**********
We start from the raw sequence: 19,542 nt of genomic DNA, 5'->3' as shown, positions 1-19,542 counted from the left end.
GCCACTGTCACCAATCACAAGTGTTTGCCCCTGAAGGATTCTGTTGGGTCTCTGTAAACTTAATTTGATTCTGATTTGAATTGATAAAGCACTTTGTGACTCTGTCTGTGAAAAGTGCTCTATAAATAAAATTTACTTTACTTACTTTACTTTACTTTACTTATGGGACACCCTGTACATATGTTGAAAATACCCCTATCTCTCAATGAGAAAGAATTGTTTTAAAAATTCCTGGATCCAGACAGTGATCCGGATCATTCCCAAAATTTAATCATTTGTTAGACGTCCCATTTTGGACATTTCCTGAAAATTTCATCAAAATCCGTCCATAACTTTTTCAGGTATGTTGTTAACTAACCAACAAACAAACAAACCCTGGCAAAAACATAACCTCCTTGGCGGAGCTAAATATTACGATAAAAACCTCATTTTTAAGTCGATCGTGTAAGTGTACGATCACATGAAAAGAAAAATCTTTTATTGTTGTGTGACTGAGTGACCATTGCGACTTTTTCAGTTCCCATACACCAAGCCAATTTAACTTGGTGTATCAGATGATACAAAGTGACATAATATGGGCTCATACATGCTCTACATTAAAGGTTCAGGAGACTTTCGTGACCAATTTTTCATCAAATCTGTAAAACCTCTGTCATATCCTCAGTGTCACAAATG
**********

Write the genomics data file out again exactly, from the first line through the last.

We start from the raw sequence: 19,542 nt of genomic DNA, 5'->3' as shown, positions 1-19,542 counted from the left end.
GCCACTGTCACCAATCACAAGTGTTTGCCCCTGAAGGATTCTGTTGGGTCTCTGTAAACTTAATTTGATTCTGATTTGAATTGATAAAGCACTTTGTGACTCTGTCTGTGAAAAGTGCTCTATAAATAAAATTTACTTTACTTACTTTACTTTACTTTACTTATGGGACACCCTGTACATATGTTGAAAATACCCCTATCTCTCAATGAGAAAGAATTGTTTTAAAAATTCCTGGATCCAGACAGTGATCCGGATCATTCCCAAAATTTAATCATTTGTTAGACGTCCCATTTTGGACATTTCCTGAAAATTTCATCAAAATCCGTCCATAACTTTTTCAGGTATGTTGTTAACTAACCAACAAACAAACAAACCCTGGCAAAAACATAACCTCCTTGGCGGAGCTAAATATTACGATAAAAACCTCATTTTTAAGTCGATCGTGTAAGTGTACGATCACATGAAAAGAAAAATCTTTTATTGTTGTGTGACTGAGTGACCATTGCGACTTTTTCAGTTCCCATACACCAAGCCAATTTAACTTGGTGTATCAGATGATACAAAGTGACATAATATGGGCTCATACATGCTCTACATTAAAGGTTCAGGAGACTTTCGTGACCAATTTTTCATCAAATCTGTAAAACCTCTGTCATATCCTCAGTGTCACAAATG